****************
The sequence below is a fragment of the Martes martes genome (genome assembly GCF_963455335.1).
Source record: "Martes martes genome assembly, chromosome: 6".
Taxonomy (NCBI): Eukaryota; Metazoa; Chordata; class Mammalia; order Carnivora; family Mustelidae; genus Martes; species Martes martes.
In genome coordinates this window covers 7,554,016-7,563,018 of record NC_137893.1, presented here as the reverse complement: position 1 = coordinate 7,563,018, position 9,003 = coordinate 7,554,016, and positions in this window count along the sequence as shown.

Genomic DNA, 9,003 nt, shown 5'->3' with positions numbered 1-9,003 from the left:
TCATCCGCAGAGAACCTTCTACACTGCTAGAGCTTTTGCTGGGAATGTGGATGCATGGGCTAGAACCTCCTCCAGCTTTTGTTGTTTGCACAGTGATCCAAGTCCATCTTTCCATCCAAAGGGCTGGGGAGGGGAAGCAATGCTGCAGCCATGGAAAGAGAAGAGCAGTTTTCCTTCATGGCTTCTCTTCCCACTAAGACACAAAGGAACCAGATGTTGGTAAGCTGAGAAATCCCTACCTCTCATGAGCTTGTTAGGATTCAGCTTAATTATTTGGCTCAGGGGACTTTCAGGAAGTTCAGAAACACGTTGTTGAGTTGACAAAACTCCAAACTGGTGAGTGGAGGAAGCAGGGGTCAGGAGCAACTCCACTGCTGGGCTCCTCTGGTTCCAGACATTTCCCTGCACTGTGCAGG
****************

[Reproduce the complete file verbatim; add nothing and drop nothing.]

The sequence below is a fragment of the Martes martes genome (genome assembly GCF_963455335.1).
Source record: "Martes martes genome assembly, chromosome: 6".
Taxonomy (NCBI): Eukaryota; Metazoa; Chordata; class Mammalia; order Carnivora; family Mustelidae; genus Martes; species Martes martes.
In genome coordinates this window covers 7,554,016-7,563,018 of record NC_137893.1, presented here as the reverse complement: position 1 = coordinate 7,563,018, position 9,003 = coordinate 7,554,016, and positions in this window count along the sequence as shown.

Genomic DNA, 9,003 nt, shown 5'->3' with positions numbered 1-9,003 from the left:
TCATCCGCAGAGAACCTTCTACACTGCTAGAGCTTTTGCTGGGAATGTGGATGCATGGGCTAGAACCTCCTCCAGCTTTTGTTGTTTGCACAGTGATCCAAGTCCATCTTTCCATCCAAAGGGCTGGGGAGGGGAAGCAATGCTGCAGCCATGGAAAGAGAAGAGCAGTTTTCCTTCATGGCTTCTCTTCCCACTAAGACACAAAGGAACCAGATGTTGGTAAGCTGAGAAATCCCTACCTCTCATGAGCTTGTTAGGATTCAGCTTAATTATTTGGCTCAGGGGACTTTCAGGAAGTTCAGAAACACGTTGTTGAGTTGACAAAACTCCAAACTGGTGAGTGGAGGAAGCAGGGGTCAGGAGCAACTCCACTGCTGGGCTCCTCTGGTTCCAGACATTTCCCTGCACTGTGCAGG